While the story itself is gritty, the writing is polished, and the pacing strong. The writer has a deft hand with dark investigative crime. A splash of the supernatural adds an intriguing element to this hard-hitting tale that explores the bleaker side of human nature and relationships.

Thank you so much, Mae!

Anita has just given me her latest poem, and I think it sums up the way we have both been feeling this week.

No Way Out

I am the ghost of my future
Not yet written
Each day is a dead end
Until you wake from sleeping
Walk among the living
Each step writes your own history
Good or bad, it comes by your thoughts
Dreaming puts a drop in the mix
The pink rabbit sitting on your chest
With no way to lead you to the truth
Your day ends the same way, sleeping
The days are not square or long
They are round, you keep going round 
In circles, until you write your way out…

©AnitaDawes2022


Have a great weekend folks, from both of us!

Letters to a Friend ~ Part Two ~ #Fiction

My Dearest Anne,

After receiving your letter last week, I had a lot to think about and to tell you. First, I am so pleased that Jack’s landscape business is doing so well that he has employed you to do the books. I will take up your suggestion of checking the census to see if I can find out more about Flo and Albert.

However, I must tell you, I decided to check the attic as you suggested and under a loose floorboard by the round window seat, I found love letters to Flo from someone called Margaret. From the contents, I could tell they were very much in love. I cannot tell if Albert knew about this.

The strange thing is, ever since finding them and reading them, Flo has been quiet. Not a peep from her all last week. Albert, on the other hand, is haunting my dreams. He stands beside my bed, telling me to look under the step. I can only assume he means the front step.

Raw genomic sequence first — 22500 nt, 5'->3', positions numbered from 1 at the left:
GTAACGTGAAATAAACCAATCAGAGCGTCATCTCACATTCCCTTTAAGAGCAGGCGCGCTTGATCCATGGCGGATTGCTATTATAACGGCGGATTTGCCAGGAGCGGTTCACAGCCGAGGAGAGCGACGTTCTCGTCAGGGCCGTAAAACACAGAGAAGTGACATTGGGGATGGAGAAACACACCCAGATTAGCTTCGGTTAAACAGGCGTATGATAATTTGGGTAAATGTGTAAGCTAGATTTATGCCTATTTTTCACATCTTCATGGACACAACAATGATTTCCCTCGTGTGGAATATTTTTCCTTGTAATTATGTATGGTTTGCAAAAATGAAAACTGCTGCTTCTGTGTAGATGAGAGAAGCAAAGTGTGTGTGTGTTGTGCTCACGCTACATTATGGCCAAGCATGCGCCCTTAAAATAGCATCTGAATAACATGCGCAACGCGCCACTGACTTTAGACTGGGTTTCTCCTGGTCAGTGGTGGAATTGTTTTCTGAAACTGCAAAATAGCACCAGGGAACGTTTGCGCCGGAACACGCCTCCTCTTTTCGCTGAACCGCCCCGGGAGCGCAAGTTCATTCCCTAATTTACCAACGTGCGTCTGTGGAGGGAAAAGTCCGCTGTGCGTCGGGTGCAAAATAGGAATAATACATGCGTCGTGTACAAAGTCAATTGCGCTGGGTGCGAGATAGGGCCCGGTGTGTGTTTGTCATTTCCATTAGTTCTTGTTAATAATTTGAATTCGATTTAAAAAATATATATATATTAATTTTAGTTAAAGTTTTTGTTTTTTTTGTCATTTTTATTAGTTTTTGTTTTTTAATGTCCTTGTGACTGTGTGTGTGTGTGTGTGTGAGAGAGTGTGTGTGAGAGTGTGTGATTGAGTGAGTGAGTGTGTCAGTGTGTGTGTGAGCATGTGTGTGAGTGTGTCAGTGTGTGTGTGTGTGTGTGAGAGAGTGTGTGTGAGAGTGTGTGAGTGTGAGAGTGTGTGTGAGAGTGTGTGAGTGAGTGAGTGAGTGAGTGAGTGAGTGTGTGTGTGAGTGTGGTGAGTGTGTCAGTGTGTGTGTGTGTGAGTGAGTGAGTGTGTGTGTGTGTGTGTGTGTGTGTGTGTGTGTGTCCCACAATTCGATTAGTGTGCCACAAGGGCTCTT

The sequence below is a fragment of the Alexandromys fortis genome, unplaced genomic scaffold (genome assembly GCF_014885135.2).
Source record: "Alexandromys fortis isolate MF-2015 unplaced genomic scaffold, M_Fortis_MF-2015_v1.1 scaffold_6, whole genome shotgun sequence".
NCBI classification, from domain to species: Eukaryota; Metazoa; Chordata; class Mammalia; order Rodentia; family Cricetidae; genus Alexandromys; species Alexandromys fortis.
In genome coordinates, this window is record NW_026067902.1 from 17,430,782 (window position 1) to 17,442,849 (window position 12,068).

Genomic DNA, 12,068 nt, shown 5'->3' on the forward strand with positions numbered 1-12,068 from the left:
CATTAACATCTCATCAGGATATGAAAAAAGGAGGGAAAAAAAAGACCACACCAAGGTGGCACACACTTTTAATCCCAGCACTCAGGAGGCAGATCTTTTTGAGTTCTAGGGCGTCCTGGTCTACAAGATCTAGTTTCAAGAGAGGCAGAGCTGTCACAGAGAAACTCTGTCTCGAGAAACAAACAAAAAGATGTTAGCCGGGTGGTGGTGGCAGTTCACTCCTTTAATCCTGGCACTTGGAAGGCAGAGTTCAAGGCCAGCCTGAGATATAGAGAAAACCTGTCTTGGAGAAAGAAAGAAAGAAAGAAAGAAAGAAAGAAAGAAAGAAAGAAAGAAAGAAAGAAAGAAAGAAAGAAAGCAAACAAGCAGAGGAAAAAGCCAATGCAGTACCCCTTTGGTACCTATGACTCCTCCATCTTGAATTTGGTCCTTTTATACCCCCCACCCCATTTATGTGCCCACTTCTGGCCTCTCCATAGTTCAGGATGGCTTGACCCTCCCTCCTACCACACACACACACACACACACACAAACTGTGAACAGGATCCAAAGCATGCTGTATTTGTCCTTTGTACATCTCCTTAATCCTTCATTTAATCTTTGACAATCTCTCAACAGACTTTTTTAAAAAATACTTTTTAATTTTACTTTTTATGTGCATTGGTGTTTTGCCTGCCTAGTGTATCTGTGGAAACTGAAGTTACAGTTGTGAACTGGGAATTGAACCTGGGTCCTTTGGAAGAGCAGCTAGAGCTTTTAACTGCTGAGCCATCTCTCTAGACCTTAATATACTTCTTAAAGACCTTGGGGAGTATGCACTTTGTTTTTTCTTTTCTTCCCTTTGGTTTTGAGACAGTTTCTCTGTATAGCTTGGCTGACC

Can you imagine what Richard would do if I started digging it up? I can already see the men in white jackets arriving.

Night after night, Albert is most insistent, so I have decided to ask Richard if we can have a porch built. In light of having parcels left on the doorstep, he thinks this is a good idea. The builders will be starting in two weeks’ time.

It may be nothing, but I am worried as to why Flo is being so quiet.

I loved your idea of writing a book about this, and I am giving it thought.

Richard is still wondering why I use pen and paper rather than email. I tell him that emails are too impersonal when talking with a friend.

Looking forward to your next letter,

Your dearest friend,

            Alice

to be continued…

another episode of Anita’s WIP… possibly a new book! what do you think of it so far?

Today was Supposed to be a Good Day…

Image by Gerd Altmann from Pixabay

I must apologise for the confusion yesterday, as I have no idea why everything got so mixed up. If you didn’t notice, please ignore this post!

Today was supposed to be a good day, concentrating on doing all the things I enjoy, like creating a book trailer and working on more promotion ideas. So far, it has not been a walk in the park.

There had obviously been more tinkering going on overnight. The minute I logged on, I was plagued by something called Mcafee, insisting I had five viruses on my computer and simply must use their magic to get rid of them. Persistent little bugger, it just wouldn’t go away!

Then, I found that I couldn’t log into my emails. Apparently, they thought my provider didn’t exist anymore. Well, I spent the next hour checking everything I could think of, my temper growing all the time. Not sure what worked, but all of a sudden, my emails appeared, and I could start work.